In 1962 he founded the octet I Cantori Moderni, a formation of his previous group, the Caravels Quartet. With them - the band is formed by soprano Edda Dell'Orso, Augusto Giardino, Franco Cosacchi, Nino Gods, Enzo Gioieni, Gianna Spagnuolo and, not least, the wife of Alessandroni Giulia De Mutiis.

The most important co-operation and long life of Alessandroni remains today the one with Ennio Morricone: besides the famous whistle for A Fistful of Dollars will also work in For a Few Dollars More and The Good, the Bad and the Ugly. Alessandroni is called by all the most important Italian composers of the time, in the sixties, such as Piero Umiliani, for which sings with his wife Julia in fantastic reason Mah-mah-nà nà , extracted from the soundtrack of Sweden, hell and paradise of Luigi Scattini (1968) and with the master Armando Trovajoli. 

With the arrival of the seventies, the ARC of the RCA, the label dedicated to the 'young Italian song', between beats and 'world exotico', a disc-public collection of twelve songs in the race edition of 1969 Canzonissima. They are recorded, of course, in an instrumental version and work on the Hammond organ solo is credited to Ron Alexander, his pseudonym.

The name of Alessandroni had become of worship across the board, had crossed generations and musical styles, and especially among library music lovers. Among the last to want it in their record Baustelle, group of Montepulciano, who chose him for one of their best albums. "Alessandro Alessandroni is the oldest guest," explained Francesco Bianconi, the singer, "a wonderful eighty-four that we did play the sitar, accordion, acoustic guitar and we did blow the whistle". The song title, not surprisingly, was Spaghetti Western - The album, Amen.

RIP Maestro – our thoughts and condolences are with the Alessandroni family.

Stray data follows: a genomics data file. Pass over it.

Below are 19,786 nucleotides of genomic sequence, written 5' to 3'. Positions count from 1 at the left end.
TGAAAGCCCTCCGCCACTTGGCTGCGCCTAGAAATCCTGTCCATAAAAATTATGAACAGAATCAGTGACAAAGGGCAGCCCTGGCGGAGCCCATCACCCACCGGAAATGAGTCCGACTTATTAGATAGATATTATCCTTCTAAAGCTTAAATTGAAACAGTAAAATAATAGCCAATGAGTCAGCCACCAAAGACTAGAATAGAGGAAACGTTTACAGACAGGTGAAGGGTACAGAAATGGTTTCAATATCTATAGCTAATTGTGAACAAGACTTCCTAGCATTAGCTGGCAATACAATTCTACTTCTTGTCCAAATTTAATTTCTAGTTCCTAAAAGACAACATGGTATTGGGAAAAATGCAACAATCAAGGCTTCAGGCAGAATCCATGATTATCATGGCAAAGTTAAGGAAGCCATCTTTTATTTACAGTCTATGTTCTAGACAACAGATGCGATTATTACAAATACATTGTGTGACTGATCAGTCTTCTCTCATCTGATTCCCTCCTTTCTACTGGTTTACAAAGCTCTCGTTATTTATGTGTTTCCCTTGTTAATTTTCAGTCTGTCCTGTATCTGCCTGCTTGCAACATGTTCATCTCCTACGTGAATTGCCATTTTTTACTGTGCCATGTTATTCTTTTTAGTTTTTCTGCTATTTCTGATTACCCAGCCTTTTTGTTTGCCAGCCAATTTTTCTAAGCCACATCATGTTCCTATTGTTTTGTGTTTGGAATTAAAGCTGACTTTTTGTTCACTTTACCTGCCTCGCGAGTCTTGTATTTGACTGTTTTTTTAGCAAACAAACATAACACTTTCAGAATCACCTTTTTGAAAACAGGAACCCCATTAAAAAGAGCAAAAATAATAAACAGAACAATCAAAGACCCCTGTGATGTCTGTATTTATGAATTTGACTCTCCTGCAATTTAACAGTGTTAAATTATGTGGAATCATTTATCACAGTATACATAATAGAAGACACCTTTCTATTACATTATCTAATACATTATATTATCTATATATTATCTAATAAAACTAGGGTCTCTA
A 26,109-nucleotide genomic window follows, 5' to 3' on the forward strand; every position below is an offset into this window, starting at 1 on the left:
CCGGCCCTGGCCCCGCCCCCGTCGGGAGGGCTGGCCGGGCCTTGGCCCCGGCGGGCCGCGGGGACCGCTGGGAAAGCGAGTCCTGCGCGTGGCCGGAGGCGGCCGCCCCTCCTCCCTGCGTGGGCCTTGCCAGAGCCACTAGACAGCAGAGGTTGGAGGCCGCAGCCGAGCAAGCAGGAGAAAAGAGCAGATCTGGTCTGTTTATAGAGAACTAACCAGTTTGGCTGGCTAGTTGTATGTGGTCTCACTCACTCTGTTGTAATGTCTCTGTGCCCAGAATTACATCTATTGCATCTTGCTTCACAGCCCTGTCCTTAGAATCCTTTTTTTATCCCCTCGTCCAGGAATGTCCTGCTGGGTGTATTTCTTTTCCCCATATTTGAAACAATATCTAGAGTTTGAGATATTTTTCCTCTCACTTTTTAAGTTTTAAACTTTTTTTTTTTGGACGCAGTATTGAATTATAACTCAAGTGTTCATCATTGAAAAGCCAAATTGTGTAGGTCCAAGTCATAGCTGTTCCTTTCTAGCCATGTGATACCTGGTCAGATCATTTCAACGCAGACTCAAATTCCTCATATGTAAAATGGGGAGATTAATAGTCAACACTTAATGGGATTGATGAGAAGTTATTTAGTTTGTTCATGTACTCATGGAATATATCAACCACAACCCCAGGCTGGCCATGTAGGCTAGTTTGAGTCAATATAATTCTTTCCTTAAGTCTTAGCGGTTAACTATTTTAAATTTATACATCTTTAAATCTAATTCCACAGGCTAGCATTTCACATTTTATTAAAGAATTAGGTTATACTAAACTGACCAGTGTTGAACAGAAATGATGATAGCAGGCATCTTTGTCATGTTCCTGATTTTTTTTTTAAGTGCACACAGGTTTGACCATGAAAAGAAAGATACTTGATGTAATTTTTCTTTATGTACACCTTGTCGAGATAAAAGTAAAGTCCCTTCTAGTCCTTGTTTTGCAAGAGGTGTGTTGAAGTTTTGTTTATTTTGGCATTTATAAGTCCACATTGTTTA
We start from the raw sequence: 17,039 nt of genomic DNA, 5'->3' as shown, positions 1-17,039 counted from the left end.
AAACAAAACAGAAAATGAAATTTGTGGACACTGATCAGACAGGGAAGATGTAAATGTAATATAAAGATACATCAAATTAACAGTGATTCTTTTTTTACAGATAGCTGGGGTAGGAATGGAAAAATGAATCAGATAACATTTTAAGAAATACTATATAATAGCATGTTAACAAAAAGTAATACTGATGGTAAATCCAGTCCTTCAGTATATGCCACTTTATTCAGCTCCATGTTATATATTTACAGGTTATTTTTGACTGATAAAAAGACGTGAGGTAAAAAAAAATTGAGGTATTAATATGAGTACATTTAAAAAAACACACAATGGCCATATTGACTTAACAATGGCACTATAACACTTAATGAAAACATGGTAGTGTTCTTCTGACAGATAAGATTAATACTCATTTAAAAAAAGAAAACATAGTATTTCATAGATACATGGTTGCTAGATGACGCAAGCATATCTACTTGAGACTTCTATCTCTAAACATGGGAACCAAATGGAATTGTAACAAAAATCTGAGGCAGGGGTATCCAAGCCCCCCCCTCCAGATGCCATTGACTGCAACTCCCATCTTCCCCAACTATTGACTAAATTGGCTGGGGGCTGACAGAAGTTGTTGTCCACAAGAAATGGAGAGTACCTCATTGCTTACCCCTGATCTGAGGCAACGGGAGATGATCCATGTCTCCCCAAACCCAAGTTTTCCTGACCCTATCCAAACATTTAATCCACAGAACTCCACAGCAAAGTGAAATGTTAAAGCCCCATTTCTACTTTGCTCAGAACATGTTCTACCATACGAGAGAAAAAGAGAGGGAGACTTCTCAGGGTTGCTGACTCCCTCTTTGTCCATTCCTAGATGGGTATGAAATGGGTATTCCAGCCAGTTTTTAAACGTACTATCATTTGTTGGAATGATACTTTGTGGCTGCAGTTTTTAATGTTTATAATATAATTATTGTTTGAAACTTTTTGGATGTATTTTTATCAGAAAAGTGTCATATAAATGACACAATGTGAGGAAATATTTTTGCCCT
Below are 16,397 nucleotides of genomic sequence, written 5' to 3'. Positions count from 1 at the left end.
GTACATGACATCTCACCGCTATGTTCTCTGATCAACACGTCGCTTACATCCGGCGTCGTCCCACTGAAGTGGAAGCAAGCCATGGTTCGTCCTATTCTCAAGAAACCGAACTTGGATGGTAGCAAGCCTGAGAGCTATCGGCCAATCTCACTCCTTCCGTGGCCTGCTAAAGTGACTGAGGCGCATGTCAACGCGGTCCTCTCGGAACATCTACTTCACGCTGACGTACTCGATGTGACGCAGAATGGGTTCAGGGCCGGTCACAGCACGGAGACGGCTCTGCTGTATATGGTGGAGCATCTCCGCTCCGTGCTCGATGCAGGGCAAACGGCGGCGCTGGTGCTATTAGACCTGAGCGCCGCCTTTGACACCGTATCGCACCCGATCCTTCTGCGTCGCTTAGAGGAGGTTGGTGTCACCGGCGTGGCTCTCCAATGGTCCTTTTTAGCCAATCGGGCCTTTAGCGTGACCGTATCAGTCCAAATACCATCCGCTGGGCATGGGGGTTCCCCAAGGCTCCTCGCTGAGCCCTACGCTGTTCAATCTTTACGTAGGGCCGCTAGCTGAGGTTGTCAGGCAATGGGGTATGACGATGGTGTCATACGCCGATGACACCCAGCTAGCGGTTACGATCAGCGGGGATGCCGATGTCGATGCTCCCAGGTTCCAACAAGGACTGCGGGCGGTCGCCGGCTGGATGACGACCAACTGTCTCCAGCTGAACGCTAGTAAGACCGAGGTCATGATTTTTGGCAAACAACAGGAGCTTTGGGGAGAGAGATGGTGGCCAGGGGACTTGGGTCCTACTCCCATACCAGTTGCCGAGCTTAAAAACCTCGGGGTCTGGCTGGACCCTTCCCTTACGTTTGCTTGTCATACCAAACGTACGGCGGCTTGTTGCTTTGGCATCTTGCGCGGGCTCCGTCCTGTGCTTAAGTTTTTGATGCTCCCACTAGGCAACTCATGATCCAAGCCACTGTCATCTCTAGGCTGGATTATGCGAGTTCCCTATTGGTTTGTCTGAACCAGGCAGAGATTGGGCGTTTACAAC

Sunday 19 March 2017

The Clint Eastwood / Jack Robinson photo session July 1969

Jack Robinson, Jr. (September 18, 1928 – December 15, 1997) was an American photographer and stained glass designer. Robinson was freelance photographer for Vogue and The New York Times from the 1950s to the early 1970s before he left New York to return home to the American South and pursue a career as a stained glass designer.

In July, 1969, actor Clint Eastwood met Robinson for this photo session. By 1969, Eastwood had already appeared in several popular spaghetti westerns and the television show Rawhide. His films Hang ’em High and Coogan’s Bluff had been released the previous year and soon after these photographs were taken, Paint Your Wagon would be his next film to be released.   

Tuesday 14 March 2017

Robert James Waller, Author of The Bridges of Madison County, Dies at 77

At the weekend I was informed by several people that the author of The Bridges of Madison County, Robert James Waller had sadly passed away aged 77. I have decided to post The New York Times tribute by William Grimes as it’s a nicely written and an entirely fitting piece. My thanks also to my U.S. friend Kevin Walsh for also providing the full page tribute (left) that appeared in today’s New York Times.